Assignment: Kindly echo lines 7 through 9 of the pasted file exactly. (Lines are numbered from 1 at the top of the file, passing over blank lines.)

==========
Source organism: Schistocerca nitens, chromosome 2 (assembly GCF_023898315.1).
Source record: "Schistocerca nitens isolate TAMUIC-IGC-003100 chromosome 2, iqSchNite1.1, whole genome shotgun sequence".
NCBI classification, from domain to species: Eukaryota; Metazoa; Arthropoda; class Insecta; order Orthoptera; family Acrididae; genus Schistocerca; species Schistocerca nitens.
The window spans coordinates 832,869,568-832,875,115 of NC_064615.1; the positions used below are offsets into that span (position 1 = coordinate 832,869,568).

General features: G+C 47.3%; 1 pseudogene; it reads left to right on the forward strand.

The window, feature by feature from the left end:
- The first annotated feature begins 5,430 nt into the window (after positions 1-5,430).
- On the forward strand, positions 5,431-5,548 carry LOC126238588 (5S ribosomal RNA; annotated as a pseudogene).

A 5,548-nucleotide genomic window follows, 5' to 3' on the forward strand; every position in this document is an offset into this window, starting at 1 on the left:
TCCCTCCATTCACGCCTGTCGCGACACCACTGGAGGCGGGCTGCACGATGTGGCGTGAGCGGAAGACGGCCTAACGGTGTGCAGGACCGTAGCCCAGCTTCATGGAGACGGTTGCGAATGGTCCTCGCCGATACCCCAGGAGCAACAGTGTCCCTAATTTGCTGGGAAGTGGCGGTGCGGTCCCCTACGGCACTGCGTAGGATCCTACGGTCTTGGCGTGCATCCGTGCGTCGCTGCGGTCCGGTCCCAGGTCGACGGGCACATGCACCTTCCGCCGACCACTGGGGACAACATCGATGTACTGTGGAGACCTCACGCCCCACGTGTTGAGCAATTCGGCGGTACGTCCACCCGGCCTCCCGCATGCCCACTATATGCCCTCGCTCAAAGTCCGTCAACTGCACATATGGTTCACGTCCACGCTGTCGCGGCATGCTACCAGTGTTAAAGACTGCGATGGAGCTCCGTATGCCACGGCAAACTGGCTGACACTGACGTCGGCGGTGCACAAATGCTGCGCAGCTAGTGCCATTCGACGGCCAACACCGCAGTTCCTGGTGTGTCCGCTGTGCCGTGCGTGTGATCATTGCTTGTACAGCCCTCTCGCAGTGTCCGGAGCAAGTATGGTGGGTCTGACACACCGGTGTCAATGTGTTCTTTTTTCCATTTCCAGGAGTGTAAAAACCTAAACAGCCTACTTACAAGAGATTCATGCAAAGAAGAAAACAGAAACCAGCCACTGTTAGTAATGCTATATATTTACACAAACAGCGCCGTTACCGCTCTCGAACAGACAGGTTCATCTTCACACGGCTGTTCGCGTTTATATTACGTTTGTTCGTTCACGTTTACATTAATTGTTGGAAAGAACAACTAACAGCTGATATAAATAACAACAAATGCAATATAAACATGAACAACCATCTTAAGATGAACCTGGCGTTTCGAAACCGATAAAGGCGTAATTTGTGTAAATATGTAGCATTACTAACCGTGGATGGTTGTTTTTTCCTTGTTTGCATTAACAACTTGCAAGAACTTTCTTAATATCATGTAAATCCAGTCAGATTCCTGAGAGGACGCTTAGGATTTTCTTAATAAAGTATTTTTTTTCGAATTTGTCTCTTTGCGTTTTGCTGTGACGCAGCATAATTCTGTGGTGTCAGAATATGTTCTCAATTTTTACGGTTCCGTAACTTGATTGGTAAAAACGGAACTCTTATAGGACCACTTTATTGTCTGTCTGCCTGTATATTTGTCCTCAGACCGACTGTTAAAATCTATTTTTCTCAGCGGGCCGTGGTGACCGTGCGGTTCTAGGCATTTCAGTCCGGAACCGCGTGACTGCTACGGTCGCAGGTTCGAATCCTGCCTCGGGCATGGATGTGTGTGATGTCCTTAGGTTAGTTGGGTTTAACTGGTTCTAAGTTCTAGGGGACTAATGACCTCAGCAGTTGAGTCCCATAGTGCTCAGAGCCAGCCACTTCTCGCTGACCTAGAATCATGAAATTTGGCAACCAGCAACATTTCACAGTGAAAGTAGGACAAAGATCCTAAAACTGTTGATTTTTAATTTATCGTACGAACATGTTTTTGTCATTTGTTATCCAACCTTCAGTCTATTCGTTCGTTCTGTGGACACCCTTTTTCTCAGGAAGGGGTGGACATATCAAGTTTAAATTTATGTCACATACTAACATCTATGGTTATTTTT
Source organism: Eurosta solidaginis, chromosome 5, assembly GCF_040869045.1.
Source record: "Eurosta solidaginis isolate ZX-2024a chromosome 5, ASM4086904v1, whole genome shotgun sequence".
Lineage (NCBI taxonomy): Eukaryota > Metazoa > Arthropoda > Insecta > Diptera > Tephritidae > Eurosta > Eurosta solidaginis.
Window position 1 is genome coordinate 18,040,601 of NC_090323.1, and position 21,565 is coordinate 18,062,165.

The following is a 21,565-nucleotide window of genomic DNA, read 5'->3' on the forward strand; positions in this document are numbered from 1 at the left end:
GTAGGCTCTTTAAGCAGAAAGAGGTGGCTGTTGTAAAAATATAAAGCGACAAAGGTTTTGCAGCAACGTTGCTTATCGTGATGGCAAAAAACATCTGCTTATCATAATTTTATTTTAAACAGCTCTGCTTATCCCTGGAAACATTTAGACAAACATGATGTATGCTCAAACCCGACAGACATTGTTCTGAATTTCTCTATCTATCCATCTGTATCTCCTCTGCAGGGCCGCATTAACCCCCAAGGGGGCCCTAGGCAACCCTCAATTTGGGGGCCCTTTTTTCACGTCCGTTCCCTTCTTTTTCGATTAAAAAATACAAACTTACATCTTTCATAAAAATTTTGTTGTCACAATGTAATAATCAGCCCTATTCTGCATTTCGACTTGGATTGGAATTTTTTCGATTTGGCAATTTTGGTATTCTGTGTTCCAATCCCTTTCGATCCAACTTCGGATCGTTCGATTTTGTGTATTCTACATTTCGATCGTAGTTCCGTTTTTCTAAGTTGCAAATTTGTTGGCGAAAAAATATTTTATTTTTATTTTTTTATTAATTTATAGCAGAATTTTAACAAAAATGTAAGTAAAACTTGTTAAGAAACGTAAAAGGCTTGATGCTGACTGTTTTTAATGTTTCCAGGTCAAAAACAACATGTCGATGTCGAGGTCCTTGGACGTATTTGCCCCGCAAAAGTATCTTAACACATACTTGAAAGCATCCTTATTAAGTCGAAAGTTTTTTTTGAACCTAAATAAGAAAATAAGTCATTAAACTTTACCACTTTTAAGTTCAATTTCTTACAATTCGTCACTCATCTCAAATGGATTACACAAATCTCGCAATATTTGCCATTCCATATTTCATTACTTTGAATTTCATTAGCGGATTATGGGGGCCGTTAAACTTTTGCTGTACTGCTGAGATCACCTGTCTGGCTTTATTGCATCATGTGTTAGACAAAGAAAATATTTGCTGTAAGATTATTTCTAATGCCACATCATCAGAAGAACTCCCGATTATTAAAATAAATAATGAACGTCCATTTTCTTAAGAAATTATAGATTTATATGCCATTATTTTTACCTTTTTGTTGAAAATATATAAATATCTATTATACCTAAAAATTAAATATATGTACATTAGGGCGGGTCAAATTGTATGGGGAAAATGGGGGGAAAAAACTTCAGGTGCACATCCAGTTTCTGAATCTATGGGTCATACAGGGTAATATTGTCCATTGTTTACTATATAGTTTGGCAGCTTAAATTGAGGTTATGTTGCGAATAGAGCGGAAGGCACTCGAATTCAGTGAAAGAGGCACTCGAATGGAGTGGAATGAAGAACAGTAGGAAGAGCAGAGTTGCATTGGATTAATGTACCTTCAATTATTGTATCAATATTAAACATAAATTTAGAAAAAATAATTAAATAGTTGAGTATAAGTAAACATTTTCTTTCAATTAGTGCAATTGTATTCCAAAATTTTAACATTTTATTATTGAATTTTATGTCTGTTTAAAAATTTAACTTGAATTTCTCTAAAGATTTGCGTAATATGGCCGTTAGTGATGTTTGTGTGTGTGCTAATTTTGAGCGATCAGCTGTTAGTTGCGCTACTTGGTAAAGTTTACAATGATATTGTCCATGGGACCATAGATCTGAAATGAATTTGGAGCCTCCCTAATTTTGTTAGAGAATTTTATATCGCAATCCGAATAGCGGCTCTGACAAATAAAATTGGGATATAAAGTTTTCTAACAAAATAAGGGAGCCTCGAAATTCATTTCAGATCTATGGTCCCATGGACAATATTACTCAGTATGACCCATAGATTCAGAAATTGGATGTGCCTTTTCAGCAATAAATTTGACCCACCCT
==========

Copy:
- The first annotated feature begins 5,430 nt into the window (after positions 1-5,430).
- On the forward strand, positions 5,431-5,548 carry LOC126238588 (5S ribosomal RNA; annotated as a pseudogene).

A 5,548-nucleotide genomic window follows, 5' to 3' on the forward strand; every position in this document is an offset into this window, starting at 1 on the left: